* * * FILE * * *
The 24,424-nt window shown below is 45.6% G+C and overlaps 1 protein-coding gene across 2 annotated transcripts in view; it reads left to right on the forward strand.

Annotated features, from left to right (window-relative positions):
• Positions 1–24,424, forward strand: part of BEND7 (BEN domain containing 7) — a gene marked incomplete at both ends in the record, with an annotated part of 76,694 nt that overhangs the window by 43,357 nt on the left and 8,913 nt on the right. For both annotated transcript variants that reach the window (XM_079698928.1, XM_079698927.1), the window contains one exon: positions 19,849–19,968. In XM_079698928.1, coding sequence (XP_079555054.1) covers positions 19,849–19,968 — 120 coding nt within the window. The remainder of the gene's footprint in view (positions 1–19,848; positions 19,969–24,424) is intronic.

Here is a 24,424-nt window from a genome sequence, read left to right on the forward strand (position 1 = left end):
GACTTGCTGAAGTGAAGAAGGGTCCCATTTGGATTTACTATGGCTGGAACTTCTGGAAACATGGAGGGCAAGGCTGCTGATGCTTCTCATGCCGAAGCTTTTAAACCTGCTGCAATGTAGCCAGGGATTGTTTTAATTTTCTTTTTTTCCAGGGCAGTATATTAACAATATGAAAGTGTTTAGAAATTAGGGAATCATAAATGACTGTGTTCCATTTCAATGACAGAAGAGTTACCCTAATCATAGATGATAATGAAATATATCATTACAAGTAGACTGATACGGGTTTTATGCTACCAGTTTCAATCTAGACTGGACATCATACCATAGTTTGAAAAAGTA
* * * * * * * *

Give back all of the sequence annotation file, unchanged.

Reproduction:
The 24,424-nt window shown below is 45.6% G+C and overlaps 1 protein-coding gene across 2 annotated transcripts in view; it reads left to right on the forward strand.

Annotated features, from left to right (window-relative positions):
• Positions 1–24,424, forward strand: part of BEND7 (BEN domain containing 7) — a gene marked incomplete at both ends in the record, with an annotated part of 76,694 nt that overhangs the window by 43,357 nt on the left and 8,913 nt on the right. For both annotated transcript variants that reach the window (XM_079698928.1, XM_079698927.1), the window contains one exon: positions 19,849–19,968. In XM_079698928.1, coding sequence (XP_079555054.1) covers positions 19,849–19,968 — 120 coding nt within the window. The remainder of the gene's footprint in view (positions 1–19,848; positions 19,969–24,424) is intronic.

Here is a 24,424-nt window from a genome sequence, read left to right on the forward strand (position 1 = left end):
GACTTGCTGAAGTGAAGAAGGGTCCCATTTGGATTTACTATGGCTGGAACTTCTGGAAACATGGAGGGCAAGGCTGCTGATGCTTCTCATGCCGAAGCTTTTAAACCTGCTGCAATGTAGCCAGGGATTGTTTTAATTTTCTTTTTTTCCAGGGCAGTATATTAACAATATGAAAGTGTTTAGAAATTAGGGAATCATAAATGACTGTGTTCCATTTCAATGACAGAAGAGTTACCCTAATCATAGATGATAATGAAATATATCATTACAAGTAGACTGATACGGGTTTTATGCTACCAGTTTCAATCTAGACTGGACATCATACCATAGTTTGAAAAAGTA